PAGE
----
Chances are that, even if you’re new to podcasting, you nonetheless already have some idea about what podcasting actually is, and the effect it’s having on society and culture today.
However, on the outside chance that the concept of podcasting is completely alien to you, let’s summarize it here very briefly:
A Podcast is a digital audio file uploaded to the Internet. Once published online, this file can be downloaded to a playback device like a computer, smartphone, or other portable media player. Podcasts are generally presented in a series that are issued periodically, which are delivered to subscribers using an RSS feed, often through services like iTunes.
So what is so special about this? Back in the old days, the ability to produce a show usually required having backing from an entity such as a terrestrial radio station. This is why it was commonplace decades ago for country artists and other performers to seek airtime on local radio stations, where they could perform their music to listeners in the region, often with ads interspersed as “live reads” promoting the brands or companies that sponsored the airtime.
The advent of talk radio came in the 1940s, with guys like George Roy Clough and Barry Gray who at the time, rather primitively, began incorporating live calls into their shows by literally holding a phone close enough to their microphone that listeners at home could hear conversations they were having (today, rather than trying this, I would recommend a phone hybrid, or more simply, using Skype, which is increasingly looking like the telephone of the future). Even with the talk radio format, finding ways to pay for airtime usually meant getting sponsorships from advertisers. Until fairly recently, systems like these were the primary way that talk-format shows were able to get off the ground, and reach the ears of the masses.
Podcasting has changed all of that, since a number of services available online (many of them provided for little or no cost) now make it easy for anyone to create a talk-format show, and reach thousands of people with it. Rather than relying on terrestrial stations and program directors, and banking on their judgement as to whether the shows you produce are air-worthy, virtually anyone with a microphone and a computer can become a podcaster and produce shows which, if created with quality and promoted properly, can generate enough interest to get on people’s radars.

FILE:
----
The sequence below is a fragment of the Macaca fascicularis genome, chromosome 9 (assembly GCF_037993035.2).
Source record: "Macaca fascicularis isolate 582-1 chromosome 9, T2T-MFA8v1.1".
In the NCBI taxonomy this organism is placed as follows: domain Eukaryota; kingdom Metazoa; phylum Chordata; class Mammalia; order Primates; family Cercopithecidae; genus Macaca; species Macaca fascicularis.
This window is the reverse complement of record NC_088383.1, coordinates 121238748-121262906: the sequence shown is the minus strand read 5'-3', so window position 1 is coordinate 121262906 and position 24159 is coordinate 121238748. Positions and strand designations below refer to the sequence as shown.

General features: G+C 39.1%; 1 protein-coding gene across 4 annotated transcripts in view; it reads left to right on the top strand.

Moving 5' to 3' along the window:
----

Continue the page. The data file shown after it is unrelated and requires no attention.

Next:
The Pod-Stars: A New Era of Entertainment
The podcasting medium is still growing, but by now it’s well beyond being established enough that some podcasters are finding fame with the shows they produce. As far back as 2010, Sydney Morning Herald was reporting on the phenomenon of podcasting “stars”, and more recently, in December of 2014 it was estimated that comedian Joe Rogan’s three-hour podcast was topping 11 million monthly downloads.
With the popularity of the medium rising so steadily, we have also seen in recent months the advent of podcasts like NPR’s Serial, and even skits on Saturday Night Live that are cashing in on the popularity of the medium. The News Hub reported in January that, with Podcasts now going “mainstream”, people’s attitudes about what a podcast is, and the legitimacy attributed to them, is quickly changing… especially among a younger demographic:
Podcasts have evolved from their early years stereotype of a lonely guy in his parent’s basement ranting about everything that’s wrong with the world today. Podcasts have gone mainstream and this is shown in the fact that radio station podcasts (such as Serial) dominate the iTunes top 10. This week in the UK iTunes top 10 only The Bugle (John Oliver and Andy Zaltzman’s satirical take on the week’s news) stands out as a podcast not related to a radio station or show.
What does all of this mean? It shows us that podcasts aren’t just catching up to the previous staples of talk-format programming like television and radio; with time, podcasting may very well become the preferred medium for programming themed around discussions people are having about everything from news and culture, to hobbies, businesses, and other interests.
The era of the “Pod Star” is certainly upon us, and with it, a new era of possibilities. This is precisely why I choose to address unconventional approaches to how a podcast can be made in my book, which includes having mobile equipment that you can use to create podcasts while traveling. If you think that sounds less than optimal, consider the fact that hikers podcasting from the trail is now becoming a thing. The sky is the limit as far as what you can be doing, how you do it, and even where you do it when you are a podcaster.
I like to think of podcasting, rather than a title one assumes as a result of producing podcasts, as an extension (and an increasingly necessary one) that helps one build on virtually anything else they may be doing. You don’t have to be just a podcaster to produce your own show; in fact, one thing I strongly recommend to entrepreneurs is that they get involved with podcasting as a medium to help them reach more clients and like-minded individuals.
Being a podcaster doesn’t have to mean you’re aiming to be one of these big-time “Pod Stars” we’re starting to see. It does, however, mean that you’ve caught onto something that’s really having an impact on the way so many of us get our news, and exchange ideas. It’s preferable, in a lot of ways, since it’s more organic and independent, and less contrived and commercial than mainstream media often is.
It’s free, and it’s free-thinking… and that, to me, is what it means to be a podcaster.
Image courtesy of Johannes Jansson, norden.org